[Keywords: Tanauan, Batangas, Antonio Villapando, Doña Maria Tapia, Doña Vicentica Leyba, corruption, panguingue, capital municipal, gobernadorcillo, capitan heneral, gobernador heneral, Don Leocadio Laurel, Dr. Jose P. Laurel]
From a document entitled “History and Cultural Life of Tanauan, Batangas1,” we get a “tale” of corruption which allegedly occurred in the town late in the Spanish era. The word “tale” is used because this writer has been unable to find corroborating documents over the Internet. The section of the document from which the details of this story were taken was entitled “The Villapando Affair.”
The story is also best taken with a grain of salt given the political climate in the then-town of Tanauan in the early fifties when the source document was written. A Laurel was mentioned in the story, and given that Dr. Jose P. Laurel was very much in the political limelight during and in the years immediately after the war, and not always for the right reasons, the motives for the story’s inclusion in the source document have to be among the considerations.
At any rate, according to the story, one Antonio Villapando, supposed to have been among Tanauan’s prominent citizens, was elected “Capitan Municipal” or Town Captain. The holder of this position was “elected from among the ranks of the ‘principalia’ by 12 senior “Cabezas de Barangay” (heads of barrios) and performed both administrative and judiciary functions. Prior to 1895, this position was known as “Gobernadorcillo.” In the present day, the closest government position to it is that of the Mayor2.
|The Church and convent in Tanauan, taken in the early 1900s. Image source: “Everett Thompson Photograph Collection” of the University of Michigan.
One day, while strolling along the streets of the town center, Villapando chanced upon a game of “panginggue” being played in the house of one Doña Maria Tapia, supposedly “an influential and wealthy woman of the town.” This “panginggue,” also known as pan, was a “19th century gambling card game probably of Philippine origin3.”
The game was apparently illegal, because Villapando warned the gamblers that, immediately after he attended the “Simbang varas” (the Mass immediately after a gobernadorcillo’s induction into office), he would see to it that the game was stopped (in the town) for good. He also warned the players that they would “be brought to justice for violation of the law.”
As soon as Villapando was out of earshot, the gamblers all started talking about how the soon-to-be “Capitan Municipal’s” statements were “a challenge to the prestige of the Tapia family.” Thereupon, Doña Maria asked for her coach (or horse-drawn carriage) and asked to be immediately taken to Manila.
In Manila, she picked up one Doña Vicentica Leyba from her home. Leyba was supposed to be a close friend of the “Capitan Heneral’s” family as well as his “querida” or mistress. The two, carrying with them expensive gifts, went to the palace to confer with the “querida.”
They were assured before long that Villapando’s election would be nullified and one Don Leocadio Laurel would instead be appointed Tanauan’s next “Capitan Municipal.” An entry in a genealogy web site4 says that a Leocadio Remoquillo Laurel was a half-brother of Dr. Jose P. Laurel and was born sometime between 1854 and 1914. This is one of those things, of course, that cannot be taken at face value.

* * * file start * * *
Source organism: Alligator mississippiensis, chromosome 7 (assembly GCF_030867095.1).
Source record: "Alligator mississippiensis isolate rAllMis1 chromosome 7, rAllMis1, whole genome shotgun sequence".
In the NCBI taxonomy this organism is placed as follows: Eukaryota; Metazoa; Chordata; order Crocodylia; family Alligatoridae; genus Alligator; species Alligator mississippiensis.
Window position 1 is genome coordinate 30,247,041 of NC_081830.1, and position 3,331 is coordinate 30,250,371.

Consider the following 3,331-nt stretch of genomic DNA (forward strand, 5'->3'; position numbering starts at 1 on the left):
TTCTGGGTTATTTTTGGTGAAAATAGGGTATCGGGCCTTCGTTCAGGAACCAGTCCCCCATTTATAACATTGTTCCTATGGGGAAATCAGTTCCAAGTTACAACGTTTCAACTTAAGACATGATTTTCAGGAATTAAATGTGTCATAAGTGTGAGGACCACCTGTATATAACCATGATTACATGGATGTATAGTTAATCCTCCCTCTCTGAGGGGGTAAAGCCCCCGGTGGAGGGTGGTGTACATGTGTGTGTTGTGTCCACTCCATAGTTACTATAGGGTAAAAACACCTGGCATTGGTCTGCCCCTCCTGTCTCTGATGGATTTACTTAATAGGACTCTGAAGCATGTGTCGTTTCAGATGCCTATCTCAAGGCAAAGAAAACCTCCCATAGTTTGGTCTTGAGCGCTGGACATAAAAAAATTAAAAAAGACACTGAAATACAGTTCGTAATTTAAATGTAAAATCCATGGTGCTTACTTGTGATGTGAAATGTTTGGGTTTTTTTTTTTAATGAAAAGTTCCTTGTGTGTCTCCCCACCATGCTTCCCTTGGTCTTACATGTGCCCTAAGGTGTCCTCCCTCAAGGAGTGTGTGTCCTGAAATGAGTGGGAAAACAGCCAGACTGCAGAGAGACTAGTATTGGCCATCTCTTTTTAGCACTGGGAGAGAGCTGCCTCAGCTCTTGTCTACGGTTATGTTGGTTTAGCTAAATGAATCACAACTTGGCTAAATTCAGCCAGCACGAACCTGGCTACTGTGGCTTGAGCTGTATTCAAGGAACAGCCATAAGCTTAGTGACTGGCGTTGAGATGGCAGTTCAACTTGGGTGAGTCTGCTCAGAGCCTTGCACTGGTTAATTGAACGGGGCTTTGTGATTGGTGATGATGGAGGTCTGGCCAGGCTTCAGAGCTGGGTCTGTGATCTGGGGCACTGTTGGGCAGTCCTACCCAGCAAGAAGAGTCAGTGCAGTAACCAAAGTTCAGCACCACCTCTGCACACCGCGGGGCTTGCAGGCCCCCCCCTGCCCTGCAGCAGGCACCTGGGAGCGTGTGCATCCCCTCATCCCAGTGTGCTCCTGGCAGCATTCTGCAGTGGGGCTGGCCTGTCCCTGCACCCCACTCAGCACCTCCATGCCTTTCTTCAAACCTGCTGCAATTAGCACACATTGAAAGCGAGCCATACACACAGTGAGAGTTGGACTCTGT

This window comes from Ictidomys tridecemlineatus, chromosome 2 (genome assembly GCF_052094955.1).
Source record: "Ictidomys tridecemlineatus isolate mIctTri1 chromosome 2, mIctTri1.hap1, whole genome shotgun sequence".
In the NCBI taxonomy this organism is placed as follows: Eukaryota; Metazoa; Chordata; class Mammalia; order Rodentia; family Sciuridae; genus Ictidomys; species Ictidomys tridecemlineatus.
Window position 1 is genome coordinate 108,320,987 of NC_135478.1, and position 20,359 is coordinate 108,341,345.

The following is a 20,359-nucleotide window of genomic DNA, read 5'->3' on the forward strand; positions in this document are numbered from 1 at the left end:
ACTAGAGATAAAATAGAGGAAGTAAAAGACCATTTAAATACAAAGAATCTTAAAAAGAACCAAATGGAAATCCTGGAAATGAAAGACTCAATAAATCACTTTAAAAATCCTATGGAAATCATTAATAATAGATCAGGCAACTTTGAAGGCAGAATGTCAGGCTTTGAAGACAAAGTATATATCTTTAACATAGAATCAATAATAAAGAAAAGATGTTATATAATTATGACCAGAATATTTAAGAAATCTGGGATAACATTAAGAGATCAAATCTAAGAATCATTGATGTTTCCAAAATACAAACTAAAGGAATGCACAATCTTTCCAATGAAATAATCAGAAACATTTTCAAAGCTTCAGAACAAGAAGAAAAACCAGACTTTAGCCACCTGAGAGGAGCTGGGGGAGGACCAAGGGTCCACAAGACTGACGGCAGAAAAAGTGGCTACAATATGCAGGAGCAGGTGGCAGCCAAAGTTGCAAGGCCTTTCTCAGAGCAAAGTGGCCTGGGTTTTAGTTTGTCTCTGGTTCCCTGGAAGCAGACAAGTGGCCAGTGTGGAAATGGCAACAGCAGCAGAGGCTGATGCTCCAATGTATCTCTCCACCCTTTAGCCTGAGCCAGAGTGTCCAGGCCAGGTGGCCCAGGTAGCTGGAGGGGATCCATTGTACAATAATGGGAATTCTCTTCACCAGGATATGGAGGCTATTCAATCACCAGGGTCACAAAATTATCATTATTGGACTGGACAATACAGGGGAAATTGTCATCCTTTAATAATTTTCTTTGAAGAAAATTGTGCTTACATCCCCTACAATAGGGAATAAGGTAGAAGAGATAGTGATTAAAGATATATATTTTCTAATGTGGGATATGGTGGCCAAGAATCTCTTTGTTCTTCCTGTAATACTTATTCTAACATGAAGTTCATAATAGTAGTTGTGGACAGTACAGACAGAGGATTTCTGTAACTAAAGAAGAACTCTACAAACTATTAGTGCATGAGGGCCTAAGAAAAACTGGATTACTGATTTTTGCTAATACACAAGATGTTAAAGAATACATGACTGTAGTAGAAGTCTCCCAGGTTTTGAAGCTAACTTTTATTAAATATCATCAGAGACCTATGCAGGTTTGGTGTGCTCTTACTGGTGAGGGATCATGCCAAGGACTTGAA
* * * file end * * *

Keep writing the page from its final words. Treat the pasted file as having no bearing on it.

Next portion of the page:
Since use of the title “Capitan Municipal” became effective only in 1895, then we take it that this incident occurred between 1895 and 1898, when Spanish rule in the Philippines ended. The “Capitan Heneral” in question, therefore, would have to be one of Ramon Blanco, Camilo de Polavieja, Jose de Lachambre or Fernando Primo de Rivera5.
If, indeed, Laurel was born in 1854, then he would have been in his forties at around this time and probably the right age to be a “Capitan Municipal.” Before long, or so the story went, orders to suspend Villapando’s assumption of public office and the appointment of Laurel as the next Town “Capitan Municipal” of Tanauan were handed to Doña Maria.
She rushed back to Tanauan and ordered for a fiesta to be held in celebration Laurel’s appointment. As the story went, she became “Doña and Capitana Maria overnight” because Laurel was her husband. The narration was ambiguous, however, and did not state if she was already married to Laurel or if they got married after his appointment.
The story concluded with the statement that the game of “panginggue” continued to flourish as it had done in the past. As said, however, the veracity of this story is very much in question. For the record, there is no Leocadio Laurel listed as among the mayors of Tanauan. Instead, the one listed in the time range is one Sixto Gonzales Castillo (1892-1898)6.
Notes and references:1 “History and Cultural Life of Tanauan, Batangas,” online at the National Library of the Philippines Digital Collections.
2 “Gobernadorcillo,” Wikipedia.
3 “Panguingue,” Wikipedia.
4 “Leocadio Remoquillo Laurel,” online at Geni, no longer available.
5 “Governor-General of the Philippines,” Wikipedia.
6 “Tanauan, Batangas,” Wikipedia.